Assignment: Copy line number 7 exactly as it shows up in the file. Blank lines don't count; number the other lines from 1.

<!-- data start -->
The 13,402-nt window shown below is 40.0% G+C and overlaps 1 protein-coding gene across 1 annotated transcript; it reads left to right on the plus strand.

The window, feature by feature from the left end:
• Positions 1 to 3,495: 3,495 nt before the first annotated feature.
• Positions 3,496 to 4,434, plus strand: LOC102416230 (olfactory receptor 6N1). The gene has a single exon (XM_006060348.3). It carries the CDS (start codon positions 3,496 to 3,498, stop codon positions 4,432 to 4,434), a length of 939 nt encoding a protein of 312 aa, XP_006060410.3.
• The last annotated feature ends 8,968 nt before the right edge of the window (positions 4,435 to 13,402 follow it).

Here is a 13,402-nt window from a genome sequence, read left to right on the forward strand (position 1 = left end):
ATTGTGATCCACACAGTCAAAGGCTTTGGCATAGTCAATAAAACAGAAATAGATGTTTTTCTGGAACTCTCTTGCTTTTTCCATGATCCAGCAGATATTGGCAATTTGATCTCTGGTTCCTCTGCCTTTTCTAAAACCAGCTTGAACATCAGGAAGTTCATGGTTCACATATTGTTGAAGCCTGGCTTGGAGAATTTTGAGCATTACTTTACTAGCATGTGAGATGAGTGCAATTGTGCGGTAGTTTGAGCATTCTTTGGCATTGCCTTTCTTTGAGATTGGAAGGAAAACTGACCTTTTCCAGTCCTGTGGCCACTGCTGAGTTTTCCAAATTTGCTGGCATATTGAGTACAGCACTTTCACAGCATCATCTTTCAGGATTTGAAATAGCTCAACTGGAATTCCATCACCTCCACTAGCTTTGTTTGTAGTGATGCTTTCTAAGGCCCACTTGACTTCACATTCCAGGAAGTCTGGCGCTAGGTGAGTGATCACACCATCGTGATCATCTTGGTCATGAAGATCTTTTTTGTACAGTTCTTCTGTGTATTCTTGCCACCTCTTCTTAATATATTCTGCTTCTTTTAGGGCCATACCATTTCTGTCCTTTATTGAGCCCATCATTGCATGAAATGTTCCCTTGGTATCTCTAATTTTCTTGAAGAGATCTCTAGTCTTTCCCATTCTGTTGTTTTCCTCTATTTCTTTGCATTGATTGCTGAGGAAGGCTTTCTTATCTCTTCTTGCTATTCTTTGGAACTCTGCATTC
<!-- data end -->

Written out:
ATTGTGATCCACACAGTCAAAGGCTTTGGCATAGTCAATAAAACAGAAATAGATGTTTTTCTGGAACTCTCTTGCTTTTTCCATGATCCAGCAGATATTGGCAATTTGATCTCTGGTTCCTCTGCCTTTTCTAAAACCAGCTTGAACATCAGGAAGTTCATGGTTCACATATTGTTGAAGCCTGGCTTGGAGAATTTTGAGCATTACTTTACTAGCATGTGAGATGAGTGCAATTGTGCGGTAGTTTGAGCATTCTTTGGCATTGCCTTTCTTTGAGATTGGAAGGAAAACTGACCTTTTCCAGTCCTGTGGCCACTGCTGAGTTTTCCAAATTTGCTGGCATATTGAGTACAGCACTTTCACAGCATCATCTTTCAGGATTTGAAATAGCTCAACTGGAATTCCATCACCTCCACTAGCTTTGTTTGTAGTGATGCTTTCTAAGGCCCACTTGACTTCACATTCCAGGAAGTCTGGCGCTAGGTGAGTGATCACACCATCGTGATCATCTTGGTCATGAAGATCTTTTTTGTACAGTTCTTCTGTGTATTCTTGCCACCTCTTCTTAATATATTCTGCTTCTTTTAGGGCCATACCATTTCTGTCCTTTATTGAGCCCATCATTGCATGAAATGTTCCCTTGGTATCTCTAATTTTCTTGAAGAGATCTCTAGTCTTTCCCATTCTGTTGTTTTCCTCTATTTCTTTGCATTGATTGCTGAGGAAGGCTTTCTTATCTCTTCTTGCTATTCTTTGGAACTCTGCATTC